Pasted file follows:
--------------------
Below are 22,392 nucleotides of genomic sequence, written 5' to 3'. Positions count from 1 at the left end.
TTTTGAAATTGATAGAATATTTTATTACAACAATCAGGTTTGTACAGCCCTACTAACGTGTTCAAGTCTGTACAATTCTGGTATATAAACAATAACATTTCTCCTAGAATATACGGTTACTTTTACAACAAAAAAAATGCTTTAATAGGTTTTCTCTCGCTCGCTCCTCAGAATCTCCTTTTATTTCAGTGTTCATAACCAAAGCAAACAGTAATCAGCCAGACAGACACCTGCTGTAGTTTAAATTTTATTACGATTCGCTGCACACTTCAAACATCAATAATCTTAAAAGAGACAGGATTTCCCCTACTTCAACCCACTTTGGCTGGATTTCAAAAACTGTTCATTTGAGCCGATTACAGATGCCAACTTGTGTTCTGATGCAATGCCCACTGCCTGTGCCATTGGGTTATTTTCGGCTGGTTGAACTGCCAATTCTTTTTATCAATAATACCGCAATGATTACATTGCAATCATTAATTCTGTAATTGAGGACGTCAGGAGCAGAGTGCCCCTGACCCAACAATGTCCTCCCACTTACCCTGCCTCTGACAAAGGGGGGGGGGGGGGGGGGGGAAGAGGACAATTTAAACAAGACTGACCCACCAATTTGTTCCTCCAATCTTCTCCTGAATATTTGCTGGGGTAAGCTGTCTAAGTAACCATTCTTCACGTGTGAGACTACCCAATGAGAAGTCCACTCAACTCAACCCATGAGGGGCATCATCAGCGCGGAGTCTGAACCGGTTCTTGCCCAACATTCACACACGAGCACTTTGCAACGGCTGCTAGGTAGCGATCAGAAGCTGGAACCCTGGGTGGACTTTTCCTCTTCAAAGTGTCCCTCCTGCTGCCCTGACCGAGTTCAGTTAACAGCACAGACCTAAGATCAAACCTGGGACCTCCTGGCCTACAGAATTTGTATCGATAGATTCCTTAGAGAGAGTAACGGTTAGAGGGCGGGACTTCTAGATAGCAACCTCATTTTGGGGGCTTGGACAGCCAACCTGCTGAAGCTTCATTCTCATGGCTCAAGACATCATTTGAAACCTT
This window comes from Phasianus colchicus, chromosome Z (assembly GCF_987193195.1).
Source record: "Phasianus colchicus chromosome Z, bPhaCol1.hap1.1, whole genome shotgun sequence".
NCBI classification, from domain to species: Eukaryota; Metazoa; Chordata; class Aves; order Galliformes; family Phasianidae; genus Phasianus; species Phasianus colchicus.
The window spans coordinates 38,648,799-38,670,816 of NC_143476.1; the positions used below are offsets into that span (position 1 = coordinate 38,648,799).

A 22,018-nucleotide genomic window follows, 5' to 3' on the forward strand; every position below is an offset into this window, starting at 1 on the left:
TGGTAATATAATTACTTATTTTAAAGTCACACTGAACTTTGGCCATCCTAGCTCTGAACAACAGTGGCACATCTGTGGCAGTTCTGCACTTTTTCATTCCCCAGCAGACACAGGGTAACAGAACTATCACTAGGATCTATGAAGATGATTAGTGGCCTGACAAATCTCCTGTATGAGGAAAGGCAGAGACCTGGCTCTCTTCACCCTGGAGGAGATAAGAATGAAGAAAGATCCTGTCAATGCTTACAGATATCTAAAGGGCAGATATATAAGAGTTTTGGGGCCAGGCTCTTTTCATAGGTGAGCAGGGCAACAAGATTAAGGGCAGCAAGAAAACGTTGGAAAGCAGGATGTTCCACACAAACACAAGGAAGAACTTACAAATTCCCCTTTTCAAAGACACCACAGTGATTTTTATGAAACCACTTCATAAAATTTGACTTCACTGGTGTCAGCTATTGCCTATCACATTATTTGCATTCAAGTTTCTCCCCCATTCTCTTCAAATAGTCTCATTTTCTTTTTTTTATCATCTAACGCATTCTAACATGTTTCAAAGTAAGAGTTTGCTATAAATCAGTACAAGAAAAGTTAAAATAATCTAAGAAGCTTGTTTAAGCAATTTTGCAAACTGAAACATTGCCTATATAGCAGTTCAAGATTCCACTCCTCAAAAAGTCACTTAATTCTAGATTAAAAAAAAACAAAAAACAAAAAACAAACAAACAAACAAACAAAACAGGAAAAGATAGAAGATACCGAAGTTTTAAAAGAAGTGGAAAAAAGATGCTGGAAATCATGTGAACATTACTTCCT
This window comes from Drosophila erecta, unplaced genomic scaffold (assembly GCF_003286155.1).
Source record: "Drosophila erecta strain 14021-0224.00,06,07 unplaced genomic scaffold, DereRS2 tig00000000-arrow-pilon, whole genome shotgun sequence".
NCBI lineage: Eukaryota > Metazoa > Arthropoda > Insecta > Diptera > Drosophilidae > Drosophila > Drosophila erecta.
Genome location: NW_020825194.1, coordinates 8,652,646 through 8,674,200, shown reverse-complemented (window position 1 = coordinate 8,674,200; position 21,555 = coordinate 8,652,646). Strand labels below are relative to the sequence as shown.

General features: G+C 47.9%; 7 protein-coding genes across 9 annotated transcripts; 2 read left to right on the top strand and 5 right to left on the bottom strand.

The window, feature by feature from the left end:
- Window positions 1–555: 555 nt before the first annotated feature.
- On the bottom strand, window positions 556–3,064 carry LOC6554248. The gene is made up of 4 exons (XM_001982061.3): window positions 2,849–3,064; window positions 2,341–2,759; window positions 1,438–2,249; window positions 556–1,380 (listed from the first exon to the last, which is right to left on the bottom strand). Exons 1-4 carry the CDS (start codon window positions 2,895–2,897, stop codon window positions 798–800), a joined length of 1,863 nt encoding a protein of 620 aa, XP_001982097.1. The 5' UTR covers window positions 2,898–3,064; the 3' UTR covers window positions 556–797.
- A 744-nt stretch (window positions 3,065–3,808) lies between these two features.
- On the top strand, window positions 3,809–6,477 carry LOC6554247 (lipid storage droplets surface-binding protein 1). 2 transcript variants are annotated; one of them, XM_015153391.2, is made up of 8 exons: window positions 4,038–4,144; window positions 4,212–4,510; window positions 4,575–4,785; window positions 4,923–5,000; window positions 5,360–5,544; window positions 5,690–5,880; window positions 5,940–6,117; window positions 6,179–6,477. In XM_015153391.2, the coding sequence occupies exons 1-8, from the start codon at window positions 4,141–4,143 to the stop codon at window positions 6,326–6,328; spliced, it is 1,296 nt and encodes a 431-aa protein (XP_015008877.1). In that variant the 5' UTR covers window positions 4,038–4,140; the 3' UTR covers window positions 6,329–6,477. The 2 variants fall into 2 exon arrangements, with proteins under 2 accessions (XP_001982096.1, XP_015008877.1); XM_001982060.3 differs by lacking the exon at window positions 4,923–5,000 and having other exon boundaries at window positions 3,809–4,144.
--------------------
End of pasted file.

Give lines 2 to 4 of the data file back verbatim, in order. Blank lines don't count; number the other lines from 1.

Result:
TTTTGAAATTGATAGAATATTTTATTACAACAATCAGGTTTGTACAGCCCTACTAACGTGTTCAAGTCTGTACAATTCTGGTATATAAACAATAACATTTCTCCTAGAATATACGGTTACTTTTACAACAAAAAAAATGCTTTAATAGGTTTTCTCTCGCTCGCTCCTCAGAATCTCCTTTTATTTCAGTGTTCATAACCAAAGCAAACAGTAATCAGCCAGACAGACACCTGCTGTAGTTTAAATTTTATTACGATTCGCTGCACACTTCAAACATCAATAATCTTAAAAGAGACAGGATTTCCCCTACTTCAACCCACTTTGGCTGGATTTCAAAAACTGTTCATTTGAGCCGATTACAGATGCCAACTTGTGTTCTGATGCAATGCCCACTGCCTGTGCCATTGGGTTATTTTCGGCTGGTTGAACTGCCAATTCTTTTTATCAATAATACCGCAATGATTACATTGCAATCATTAATTCTGTAATTGAGGACGTCAGGAGCAGAGTGCCCCTGACCCAACAATGTCCTCCCACTTACCCTGCCTCTGACAAAGGGGGGGGGGGGGGGGGGGGAAGAGGACAATTTAAACAAGACTGACCCACCAATTTGTTCCTCCAATCTTCTCCTGAATATTTGCTGGGGTAAGCTGTCTAAGTAACCATTCTTCACGTGTGAGACTACCCAATGAGAAGTCCACTCAACTCAACCCATGAGGGGCATCATCAGCGCGGAGTCTGAACCGGTTCTTGCCCAACATTCACACACGAGCACTTTGCAACGGCTGCTAGGTAGCGATCAGAAGCTGGAACCCTGGGTGGACTTTTCCTCTTCAAAGTGTCCCTCCTGCTGCCCTGACCGAGTTCAGTTAACAGCACAGACCTAAGATCAAACCTGGGACCTCCTGGCCTACAGAATTTGTATCGATAGATTCCTTAGAGAGAGTAACGGTTAGAGGGCGGGACTTCTAGATAGCAACCTCATTTTGGGGGCTTGGACAGCCAACCTGCTGAAGCTTCATTCTCATGGCTCAAGACATCATTTGAAACCTT
This window comes from Phasianus colchicus, chromosome Z (assembly GCF_987193195.1).
Source record: "Phasianus colchicus chromosome Z, bPhaCol1.hap1.1, whole genome shotgun sequence".